2nd line: measurement time; average pulses per minute.

The sensorboard is VERY, I repeat - VERY, sensitive. So ANY light that hits the sensor will clip the output of the board and prevent the uC from counting - or it will count like crazy... So be sure to protect the sensor from any light. Best is to use can of some sort (see attached pictures). And don't forget to connect your shielding to the GND of the sensorboard!

@EvFarm
EvFarmOnly difference in my case is that the number in top right is continually counting up.

It works!!!
EvFarmCould this be because I haven't wrapped the whole thing in foil yet? I have black tape over the sensor (otherwise carefully fitted as describe in January issue) but does it really all need wrapping in foil too?

Yes and yes. Like I said, the sensorboard is VERY sensitive (and needs to be).
Unfortunately, the sensor eventually ending up in the kit was slightly different from the one I used in the prototype (different supplier, and again, pics were already taken and article just left for printing ). You guessed it: it has tabs on both pins... But look closely, and you will find one lead with two tabs and one lead with only one tab. The one with the ONE tab is the cathode, see also the attached close up - which shows the ANODE, by the way!
Let me investigate the matter with the compilation issues. The .hex file should be ok. Fuses should be set as in the attached screen dump, see below. I will update the download with the fuse settings.
EvFarmBut at output of amplifier board I have a nice 50Hz square wave.

I got that when I didnt ground my shielding. Did you connect the foil firmly to GND of the PCB?

Let us know when it works! What radiation source are you planning to use?'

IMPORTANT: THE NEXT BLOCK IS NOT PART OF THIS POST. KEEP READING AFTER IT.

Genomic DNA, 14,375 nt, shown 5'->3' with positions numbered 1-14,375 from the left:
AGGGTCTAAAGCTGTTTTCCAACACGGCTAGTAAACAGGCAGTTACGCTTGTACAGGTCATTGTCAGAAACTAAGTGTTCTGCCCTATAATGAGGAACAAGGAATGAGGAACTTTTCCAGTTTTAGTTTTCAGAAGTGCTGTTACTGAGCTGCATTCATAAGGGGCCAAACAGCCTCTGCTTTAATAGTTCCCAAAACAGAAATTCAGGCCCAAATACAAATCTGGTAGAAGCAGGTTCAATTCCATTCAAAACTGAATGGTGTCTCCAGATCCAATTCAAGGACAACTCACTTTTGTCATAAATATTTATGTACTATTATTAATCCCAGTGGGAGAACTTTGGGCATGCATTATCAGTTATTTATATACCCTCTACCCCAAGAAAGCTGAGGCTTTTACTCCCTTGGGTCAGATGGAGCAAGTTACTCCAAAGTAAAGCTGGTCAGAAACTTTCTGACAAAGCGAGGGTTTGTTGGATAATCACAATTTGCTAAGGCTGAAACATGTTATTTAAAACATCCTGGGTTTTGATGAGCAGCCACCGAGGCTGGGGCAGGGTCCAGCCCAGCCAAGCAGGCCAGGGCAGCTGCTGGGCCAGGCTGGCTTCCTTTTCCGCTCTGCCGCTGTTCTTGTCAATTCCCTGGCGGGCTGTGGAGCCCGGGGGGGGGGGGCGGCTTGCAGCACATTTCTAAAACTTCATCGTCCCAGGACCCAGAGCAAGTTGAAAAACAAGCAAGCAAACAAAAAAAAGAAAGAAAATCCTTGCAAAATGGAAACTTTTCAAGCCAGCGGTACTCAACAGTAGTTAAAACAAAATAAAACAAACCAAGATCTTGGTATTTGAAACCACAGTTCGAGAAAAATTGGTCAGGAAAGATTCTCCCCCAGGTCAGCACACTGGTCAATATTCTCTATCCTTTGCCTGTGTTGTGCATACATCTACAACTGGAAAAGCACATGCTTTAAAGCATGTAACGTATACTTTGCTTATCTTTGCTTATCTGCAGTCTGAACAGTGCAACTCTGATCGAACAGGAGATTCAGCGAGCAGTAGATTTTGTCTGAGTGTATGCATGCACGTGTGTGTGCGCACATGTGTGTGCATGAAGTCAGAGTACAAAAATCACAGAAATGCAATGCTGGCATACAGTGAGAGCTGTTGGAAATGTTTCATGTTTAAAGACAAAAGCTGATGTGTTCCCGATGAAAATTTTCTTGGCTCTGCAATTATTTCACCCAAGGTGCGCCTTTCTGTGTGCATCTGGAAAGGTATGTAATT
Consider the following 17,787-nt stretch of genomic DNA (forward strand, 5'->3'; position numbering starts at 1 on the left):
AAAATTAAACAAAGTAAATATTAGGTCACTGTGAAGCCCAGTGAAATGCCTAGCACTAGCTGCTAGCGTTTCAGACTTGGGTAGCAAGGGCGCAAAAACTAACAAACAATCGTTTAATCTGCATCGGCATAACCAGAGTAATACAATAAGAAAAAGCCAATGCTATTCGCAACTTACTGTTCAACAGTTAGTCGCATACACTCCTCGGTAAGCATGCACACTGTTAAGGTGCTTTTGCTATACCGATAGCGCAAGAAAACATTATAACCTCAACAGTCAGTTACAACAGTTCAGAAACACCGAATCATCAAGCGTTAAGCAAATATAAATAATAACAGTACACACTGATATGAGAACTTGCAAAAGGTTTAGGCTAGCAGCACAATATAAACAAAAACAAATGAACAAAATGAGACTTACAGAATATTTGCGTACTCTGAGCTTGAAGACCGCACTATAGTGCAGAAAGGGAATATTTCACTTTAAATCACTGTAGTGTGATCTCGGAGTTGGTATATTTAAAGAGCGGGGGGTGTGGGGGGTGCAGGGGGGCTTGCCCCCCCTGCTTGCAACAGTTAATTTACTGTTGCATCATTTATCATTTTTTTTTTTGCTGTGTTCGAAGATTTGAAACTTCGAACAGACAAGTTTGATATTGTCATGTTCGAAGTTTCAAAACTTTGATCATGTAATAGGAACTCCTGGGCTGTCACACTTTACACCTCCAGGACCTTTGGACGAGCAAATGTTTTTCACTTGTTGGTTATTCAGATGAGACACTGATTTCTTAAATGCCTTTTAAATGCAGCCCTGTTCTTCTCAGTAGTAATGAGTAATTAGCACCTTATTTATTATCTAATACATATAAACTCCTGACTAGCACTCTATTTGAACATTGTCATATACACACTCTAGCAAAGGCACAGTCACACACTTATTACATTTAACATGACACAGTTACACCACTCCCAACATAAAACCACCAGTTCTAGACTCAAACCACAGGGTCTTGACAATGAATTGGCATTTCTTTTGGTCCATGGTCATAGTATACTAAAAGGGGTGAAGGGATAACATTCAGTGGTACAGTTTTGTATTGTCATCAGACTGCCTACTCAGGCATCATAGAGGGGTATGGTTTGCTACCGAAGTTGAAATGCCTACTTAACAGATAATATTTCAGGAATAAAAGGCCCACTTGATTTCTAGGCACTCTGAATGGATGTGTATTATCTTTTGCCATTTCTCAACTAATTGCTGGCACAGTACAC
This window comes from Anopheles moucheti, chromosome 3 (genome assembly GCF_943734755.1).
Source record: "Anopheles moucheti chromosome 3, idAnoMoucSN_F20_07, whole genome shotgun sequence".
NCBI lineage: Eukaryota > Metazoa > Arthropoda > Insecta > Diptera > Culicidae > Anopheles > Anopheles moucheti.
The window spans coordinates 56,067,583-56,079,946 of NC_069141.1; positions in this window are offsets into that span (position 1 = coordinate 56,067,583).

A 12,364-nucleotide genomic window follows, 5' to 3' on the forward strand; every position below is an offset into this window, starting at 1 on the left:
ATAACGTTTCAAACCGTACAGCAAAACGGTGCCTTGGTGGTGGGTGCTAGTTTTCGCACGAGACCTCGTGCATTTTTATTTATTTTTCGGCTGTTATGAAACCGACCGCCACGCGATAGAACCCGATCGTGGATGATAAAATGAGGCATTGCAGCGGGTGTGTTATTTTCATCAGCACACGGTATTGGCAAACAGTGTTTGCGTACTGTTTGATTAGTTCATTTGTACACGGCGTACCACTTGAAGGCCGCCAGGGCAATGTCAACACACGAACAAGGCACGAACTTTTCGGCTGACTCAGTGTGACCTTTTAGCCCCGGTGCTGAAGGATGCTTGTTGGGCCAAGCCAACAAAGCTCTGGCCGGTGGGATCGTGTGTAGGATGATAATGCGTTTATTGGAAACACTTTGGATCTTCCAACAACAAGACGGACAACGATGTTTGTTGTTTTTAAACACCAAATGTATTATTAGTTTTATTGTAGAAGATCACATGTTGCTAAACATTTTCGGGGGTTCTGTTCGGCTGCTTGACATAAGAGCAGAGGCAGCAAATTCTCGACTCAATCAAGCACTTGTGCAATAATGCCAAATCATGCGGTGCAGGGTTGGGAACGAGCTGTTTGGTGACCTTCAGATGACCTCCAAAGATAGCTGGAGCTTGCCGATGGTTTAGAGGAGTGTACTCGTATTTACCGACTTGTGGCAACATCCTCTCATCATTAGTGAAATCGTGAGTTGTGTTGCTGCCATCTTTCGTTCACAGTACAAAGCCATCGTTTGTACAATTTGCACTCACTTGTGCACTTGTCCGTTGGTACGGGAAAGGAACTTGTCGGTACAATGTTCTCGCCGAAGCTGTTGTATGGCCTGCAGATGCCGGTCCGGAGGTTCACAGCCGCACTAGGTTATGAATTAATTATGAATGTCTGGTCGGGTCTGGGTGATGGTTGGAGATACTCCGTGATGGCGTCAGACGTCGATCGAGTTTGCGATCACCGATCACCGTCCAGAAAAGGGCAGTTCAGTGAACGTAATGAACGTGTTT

Attachments
IMG-0634.jpg
IMG-0635.jpg
Fuses.2.jpg
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Postby moonlight » Tue Jan 03, 2012 12:00 am

Hi thijsbeckers

Hope your Xmas & New Year was great. Thanks for the follow up. I have tried to shield my BPW but not properly as described in the project notes and update as I expected over sensitivity would be the problem, not no counts at all. I'll give it a go and do it properly! I plan to use some pressure lamp mantles as a source which work well with another type of radiation detector I have.

I too was confused by the orientation of the BPW and have since sourced a replacement which has only one tab on the cathode instead of the two supplied in the kit.

I'll post an update soon on my progress.

Thanks....
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Postby thijsbeckers » Wed Jan 04, 2012 12:00 am

Hi Moonlight,

Are you sure those mantles are radioactive? I ask, because I have some old ones that are and some new ones that aren't! I should read better, you tested them already with another radiation detector...

Ok, you should be able to detect some radiation with those mantles, but with a BPW34 you'll probably only detect beta particles. If you are in the possession of an oscilloscope, you can display the output of the sensor amplifier on it (connect to the header marked 'out' on the main PCB) and watch each radiation particle hit the silicon. Switch your scope to persistence mode and watch the peaks rising above the noise floor. This also helps with determining the correct threshold setting.

BTW, we are planning a webinar on this project somewhere in February...